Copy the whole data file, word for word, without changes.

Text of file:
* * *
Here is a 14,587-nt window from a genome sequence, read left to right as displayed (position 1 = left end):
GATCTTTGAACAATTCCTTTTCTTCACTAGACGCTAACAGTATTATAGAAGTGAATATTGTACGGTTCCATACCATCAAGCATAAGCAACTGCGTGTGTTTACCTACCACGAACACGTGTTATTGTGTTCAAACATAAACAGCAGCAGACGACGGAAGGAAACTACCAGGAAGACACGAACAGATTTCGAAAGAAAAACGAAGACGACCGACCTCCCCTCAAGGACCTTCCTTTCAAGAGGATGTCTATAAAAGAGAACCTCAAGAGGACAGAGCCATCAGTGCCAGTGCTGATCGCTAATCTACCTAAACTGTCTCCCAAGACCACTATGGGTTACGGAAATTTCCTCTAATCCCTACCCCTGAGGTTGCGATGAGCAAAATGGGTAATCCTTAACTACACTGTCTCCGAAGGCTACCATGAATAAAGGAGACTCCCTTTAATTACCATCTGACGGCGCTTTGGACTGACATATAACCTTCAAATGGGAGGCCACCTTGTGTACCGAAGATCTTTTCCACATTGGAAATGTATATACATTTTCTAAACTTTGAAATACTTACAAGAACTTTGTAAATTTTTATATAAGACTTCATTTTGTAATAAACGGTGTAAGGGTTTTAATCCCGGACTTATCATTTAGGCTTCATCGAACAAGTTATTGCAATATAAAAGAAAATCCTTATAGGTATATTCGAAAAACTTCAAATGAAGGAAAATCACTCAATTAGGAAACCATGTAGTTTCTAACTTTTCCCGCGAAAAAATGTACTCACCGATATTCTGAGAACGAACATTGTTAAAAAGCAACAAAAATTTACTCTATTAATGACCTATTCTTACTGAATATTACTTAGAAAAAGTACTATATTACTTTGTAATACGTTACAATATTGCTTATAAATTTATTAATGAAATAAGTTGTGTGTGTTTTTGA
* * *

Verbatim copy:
Here is a 14,587-nt window from a genome sequence, read left to right as displayed (position 1 = left end):
GATCTTTGAACAATTCCTTTTCTTCACTAGACGCTAACAGTATTATAGAAGTGAATATTGTACGGTTCCATACCATCAAGCATAAGCAACTGCGTGTGTTTACCTACCACGAACACGTGTTATTGTGTTCAAACATAAACAGCAGCAGACGACGGAAGGAAACTACCAGGAAGACACGAACAGATTTCGAAAGAAAAACGAAGACGACCGACCTCCCCTCAAGGACCTTCCTTTCAAGAGGATGTCTATAAAAGAGAACCTCAAGAGGACAGAGCCATCAGTGCCAGTGCTGATCGCTAATCTACCTAAACTGTCTCCCAAGACCACTATGGGTTACGGAAATTTCCTCTAATCCCTACCCCTGAGGTTGCGATGAGCAAAATGGGTAATCCTTAACTACACTGTCTCCGAAGGCTACCATGAATAAAGGAGACTCCCTTTAATTACCATCTGACGGCGCTTTGGACTGACATATAACCTTCAAATGGGAGGCCACCTTGTGTACCGAAGATCTTTTCCACATTGGAAATGTATATACATTTTCTAAACTTTGAAATACTTACAAGAACTTTGTAAATTTTTATATAAGACTTCATTTTGTAATAAACGGTGTAAGGGTTTTAATCCCGGACTTATCATTTAGGCTTCATCGAACAAGTTATTGCAATATAAAAGAAAATCCTTATAGGTATATTCGAAAAACTTCAAATGAAGGAAAATCACTCAATTAGGAAACCATGTAGTTTCTAACTTTTCCCGCGAAAAAATGTACTCACCGATATTCTGAGAACGAACATTGTTAAAAAGCAACAAAAATTTACTCTATTAATGACCTATTCTTACTGAATATTACTTAGAAAAAGTACTATATTACTTTGTAATACGTTACAATATTGCTTATAAATTTATTAATGAAATAAGTTGTGTGTGTTTTTGA